The decision to outsource public provision of services is multifaceted and context dependent. Doing so tends to lower labor intensity and increase its efficiency. Costs are usually lower, but quality problems can affect services like health care, though consumer choice has stimulated innovation and quality in both education and health care. Natural monopolies are less suitable for outsourcing, while network services (public transportation) may be outsourced through public tenders. Though some jobs may be lost in the short term, the long-term effects are generally positive for a wide variety of activities.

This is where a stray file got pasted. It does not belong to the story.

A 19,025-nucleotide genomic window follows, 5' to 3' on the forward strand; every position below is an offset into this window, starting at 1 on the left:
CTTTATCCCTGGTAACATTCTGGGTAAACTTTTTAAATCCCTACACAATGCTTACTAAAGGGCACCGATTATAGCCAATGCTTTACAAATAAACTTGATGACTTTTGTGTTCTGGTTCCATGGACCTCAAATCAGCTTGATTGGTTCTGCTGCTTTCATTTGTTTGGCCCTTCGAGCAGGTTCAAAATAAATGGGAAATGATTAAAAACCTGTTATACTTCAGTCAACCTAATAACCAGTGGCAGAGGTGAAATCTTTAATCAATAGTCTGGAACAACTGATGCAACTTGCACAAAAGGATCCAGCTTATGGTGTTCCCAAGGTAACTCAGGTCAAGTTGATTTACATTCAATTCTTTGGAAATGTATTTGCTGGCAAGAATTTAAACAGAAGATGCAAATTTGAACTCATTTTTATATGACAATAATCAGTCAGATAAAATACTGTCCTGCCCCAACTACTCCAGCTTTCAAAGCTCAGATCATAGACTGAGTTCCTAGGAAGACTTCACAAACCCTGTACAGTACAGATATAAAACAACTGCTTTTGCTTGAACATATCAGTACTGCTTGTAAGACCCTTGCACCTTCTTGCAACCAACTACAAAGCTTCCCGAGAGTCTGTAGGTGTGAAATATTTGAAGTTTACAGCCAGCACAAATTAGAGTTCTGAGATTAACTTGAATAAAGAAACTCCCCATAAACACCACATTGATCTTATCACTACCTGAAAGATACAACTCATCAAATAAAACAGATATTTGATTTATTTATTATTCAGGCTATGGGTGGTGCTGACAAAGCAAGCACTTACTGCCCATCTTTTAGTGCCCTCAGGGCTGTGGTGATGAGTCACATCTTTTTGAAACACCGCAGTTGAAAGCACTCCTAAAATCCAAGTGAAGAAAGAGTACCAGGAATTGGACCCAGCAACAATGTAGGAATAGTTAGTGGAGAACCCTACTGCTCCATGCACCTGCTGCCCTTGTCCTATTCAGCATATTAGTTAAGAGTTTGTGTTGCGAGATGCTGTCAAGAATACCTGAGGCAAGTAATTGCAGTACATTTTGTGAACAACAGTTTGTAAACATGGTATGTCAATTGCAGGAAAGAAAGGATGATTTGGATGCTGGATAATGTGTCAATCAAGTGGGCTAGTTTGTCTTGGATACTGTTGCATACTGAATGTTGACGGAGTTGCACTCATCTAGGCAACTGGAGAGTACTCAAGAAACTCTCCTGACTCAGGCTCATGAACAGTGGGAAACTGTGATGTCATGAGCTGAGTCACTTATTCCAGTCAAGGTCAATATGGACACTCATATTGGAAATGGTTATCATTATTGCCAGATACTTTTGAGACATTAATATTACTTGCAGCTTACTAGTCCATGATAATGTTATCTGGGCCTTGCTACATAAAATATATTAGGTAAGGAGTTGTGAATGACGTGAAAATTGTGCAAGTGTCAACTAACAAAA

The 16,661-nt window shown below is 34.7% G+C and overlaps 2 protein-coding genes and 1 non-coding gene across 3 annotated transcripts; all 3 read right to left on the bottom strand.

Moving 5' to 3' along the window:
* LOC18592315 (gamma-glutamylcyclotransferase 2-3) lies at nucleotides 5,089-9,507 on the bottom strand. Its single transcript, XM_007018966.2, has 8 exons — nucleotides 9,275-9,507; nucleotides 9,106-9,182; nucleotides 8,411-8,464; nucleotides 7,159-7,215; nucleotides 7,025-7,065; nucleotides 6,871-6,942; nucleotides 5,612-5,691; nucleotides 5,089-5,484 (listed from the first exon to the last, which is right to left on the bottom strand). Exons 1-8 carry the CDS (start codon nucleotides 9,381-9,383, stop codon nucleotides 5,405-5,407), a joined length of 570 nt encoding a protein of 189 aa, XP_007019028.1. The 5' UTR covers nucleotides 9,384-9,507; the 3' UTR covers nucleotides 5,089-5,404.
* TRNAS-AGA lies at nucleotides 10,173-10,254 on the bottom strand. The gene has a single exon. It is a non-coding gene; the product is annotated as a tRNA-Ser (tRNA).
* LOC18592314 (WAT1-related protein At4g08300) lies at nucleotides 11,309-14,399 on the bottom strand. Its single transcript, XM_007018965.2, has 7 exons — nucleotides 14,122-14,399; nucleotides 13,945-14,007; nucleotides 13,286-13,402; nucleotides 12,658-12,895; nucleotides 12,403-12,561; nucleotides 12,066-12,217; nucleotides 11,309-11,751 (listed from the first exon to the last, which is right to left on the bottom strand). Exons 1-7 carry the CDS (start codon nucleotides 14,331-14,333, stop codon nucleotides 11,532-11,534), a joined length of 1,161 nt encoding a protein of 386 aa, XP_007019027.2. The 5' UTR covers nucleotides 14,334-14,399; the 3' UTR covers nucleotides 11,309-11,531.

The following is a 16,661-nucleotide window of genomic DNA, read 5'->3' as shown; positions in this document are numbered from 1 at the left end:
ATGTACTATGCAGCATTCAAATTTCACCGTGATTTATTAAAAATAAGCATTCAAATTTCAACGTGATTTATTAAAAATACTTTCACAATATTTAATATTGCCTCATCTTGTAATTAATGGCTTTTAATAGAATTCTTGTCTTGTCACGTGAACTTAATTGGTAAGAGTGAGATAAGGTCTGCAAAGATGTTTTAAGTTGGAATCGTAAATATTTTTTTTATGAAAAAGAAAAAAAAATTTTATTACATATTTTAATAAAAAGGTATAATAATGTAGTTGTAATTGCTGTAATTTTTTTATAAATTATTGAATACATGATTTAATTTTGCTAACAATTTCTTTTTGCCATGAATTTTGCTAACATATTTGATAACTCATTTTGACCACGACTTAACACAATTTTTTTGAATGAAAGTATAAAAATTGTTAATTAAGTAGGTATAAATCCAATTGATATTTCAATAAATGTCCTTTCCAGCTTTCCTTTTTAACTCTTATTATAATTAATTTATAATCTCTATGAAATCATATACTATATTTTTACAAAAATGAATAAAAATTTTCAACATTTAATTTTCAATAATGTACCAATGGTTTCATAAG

Private service provision is, in general, less costly than public provision.
Outsourcing public services can increase quality and expand consumer choice.
Competition in service provision stimulates innovation, for example in education and health care.
Private sector cost minimization efforts risk worsening the quality of public services, depending on the type of service outsourced.
Some public sector employees may lose their jobs.
Natural monopolies (e.g. water supply, the electricity grid) cannot be privatized without risking a so-called hold-up problem or price hikes.